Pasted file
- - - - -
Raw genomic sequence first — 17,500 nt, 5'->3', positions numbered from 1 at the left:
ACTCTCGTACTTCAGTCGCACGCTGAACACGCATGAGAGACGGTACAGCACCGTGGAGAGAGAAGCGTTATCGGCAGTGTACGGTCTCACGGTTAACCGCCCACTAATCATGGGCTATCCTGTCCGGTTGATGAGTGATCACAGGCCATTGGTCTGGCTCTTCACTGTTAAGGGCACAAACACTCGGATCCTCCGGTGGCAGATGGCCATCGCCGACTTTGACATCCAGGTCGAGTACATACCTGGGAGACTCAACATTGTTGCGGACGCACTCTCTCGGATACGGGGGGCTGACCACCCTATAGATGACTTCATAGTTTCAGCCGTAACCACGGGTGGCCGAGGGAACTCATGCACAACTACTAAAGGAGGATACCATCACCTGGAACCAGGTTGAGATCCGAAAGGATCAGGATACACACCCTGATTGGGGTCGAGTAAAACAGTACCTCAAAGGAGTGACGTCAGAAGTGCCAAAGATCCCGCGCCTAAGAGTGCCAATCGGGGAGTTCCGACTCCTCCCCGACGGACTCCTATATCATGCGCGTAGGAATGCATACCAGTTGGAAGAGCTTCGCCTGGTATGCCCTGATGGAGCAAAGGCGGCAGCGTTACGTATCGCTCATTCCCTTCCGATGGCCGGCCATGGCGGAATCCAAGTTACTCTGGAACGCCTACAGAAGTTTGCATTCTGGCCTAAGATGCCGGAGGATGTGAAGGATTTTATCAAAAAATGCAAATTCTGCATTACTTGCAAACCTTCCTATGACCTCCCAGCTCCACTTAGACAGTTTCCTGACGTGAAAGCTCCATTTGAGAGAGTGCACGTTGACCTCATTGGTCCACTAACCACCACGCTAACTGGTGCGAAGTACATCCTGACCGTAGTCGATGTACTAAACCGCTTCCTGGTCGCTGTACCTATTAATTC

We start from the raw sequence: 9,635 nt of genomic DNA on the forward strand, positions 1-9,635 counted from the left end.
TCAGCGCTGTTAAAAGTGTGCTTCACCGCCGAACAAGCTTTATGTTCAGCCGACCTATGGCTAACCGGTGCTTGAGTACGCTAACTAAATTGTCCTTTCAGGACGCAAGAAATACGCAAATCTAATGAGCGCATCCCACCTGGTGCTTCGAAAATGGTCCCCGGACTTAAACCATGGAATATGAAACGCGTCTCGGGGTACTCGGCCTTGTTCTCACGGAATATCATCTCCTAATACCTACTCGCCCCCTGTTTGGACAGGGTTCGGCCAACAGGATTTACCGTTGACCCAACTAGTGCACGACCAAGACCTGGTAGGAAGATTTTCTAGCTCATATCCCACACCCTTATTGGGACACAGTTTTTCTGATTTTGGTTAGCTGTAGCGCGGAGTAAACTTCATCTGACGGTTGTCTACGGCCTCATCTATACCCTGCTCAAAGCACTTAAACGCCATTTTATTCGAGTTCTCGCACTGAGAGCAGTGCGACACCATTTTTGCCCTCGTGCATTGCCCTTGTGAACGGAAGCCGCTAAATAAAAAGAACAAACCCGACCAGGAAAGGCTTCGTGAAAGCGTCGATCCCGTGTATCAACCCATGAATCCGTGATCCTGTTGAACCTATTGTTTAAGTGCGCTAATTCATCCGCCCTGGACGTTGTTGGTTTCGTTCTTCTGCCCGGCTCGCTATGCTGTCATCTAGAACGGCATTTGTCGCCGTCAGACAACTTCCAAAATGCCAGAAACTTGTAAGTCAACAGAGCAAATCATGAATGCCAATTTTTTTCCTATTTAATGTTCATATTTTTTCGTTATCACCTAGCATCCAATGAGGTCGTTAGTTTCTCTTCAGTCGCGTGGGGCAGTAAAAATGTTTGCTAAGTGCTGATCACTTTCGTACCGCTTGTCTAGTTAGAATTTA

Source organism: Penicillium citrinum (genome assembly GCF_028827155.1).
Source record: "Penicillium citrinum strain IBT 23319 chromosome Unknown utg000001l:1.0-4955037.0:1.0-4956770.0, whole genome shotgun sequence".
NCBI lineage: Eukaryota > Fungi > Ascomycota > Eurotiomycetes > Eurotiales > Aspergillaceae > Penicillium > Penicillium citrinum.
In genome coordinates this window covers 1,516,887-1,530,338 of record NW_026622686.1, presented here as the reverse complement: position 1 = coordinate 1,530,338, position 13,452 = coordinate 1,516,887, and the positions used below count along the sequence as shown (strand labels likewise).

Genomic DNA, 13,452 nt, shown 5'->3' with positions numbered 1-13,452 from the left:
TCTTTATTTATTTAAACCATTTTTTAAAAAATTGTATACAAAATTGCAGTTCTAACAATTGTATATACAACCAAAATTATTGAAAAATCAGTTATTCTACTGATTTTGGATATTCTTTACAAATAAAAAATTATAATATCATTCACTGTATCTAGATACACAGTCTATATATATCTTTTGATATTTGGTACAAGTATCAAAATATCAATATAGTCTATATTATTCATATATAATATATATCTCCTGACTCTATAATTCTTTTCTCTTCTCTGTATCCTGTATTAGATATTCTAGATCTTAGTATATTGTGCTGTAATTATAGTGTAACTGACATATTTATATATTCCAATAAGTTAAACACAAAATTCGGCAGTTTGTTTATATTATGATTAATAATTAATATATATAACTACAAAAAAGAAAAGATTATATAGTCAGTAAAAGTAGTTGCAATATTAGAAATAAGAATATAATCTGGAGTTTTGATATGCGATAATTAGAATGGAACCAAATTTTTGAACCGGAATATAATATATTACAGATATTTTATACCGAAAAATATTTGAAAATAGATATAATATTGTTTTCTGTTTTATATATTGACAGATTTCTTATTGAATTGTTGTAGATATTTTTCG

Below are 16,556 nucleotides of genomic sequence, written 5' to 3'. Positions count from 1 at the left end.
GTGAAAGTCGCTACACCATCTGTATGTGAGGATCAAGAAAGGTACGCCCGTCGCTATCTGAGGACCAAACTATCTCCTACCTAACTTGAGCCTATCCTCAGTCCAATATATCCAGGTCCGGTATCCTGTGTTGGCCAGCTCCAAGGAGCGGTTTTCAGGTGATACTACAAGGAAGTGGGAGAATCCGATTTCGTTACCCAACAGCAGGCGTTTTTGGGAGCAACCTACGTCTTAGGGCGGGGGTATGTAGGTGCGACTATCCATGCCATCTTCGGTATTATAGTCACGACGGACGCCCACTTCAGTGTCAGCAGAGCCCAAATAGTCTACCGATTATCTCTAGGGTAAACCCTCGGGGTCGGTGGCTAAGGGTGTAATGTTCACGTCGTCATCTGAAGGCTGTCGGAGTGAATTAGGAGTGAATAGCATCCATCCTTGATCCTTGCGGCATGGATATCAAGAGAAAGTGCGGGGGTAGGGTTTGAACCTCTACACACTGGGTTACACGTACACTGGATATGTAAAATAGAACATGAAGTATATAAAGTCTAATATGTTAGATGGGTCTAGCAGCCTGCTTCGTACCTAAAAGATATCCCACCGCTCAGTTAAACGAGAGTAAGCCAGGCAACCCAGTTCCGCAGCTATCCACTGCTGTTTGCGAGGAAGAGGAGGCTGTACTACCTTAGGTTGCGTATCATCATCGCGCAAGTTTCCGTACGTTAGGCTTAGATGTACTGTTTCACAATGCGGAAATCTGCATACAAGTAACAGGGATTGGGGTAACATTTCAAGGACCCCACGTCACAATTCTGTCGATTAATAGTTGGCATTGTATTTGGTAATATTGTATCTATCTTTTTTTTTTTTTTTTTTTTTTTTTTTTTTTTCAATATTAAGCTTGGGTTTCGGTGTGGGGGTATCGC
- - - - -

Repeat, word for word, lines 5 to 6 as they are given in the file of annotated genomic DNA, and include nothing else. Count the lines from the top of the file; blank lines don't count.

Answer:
Source organism: Penicillium citrinum (genome assembly GCF_028827155.1).
Source record: "Penicillium citrinum strain IBT 23319 chromosome Unknown utg000001l:1.0-4955037.0:1.0-4956770.0, whole genome shotgun sequence".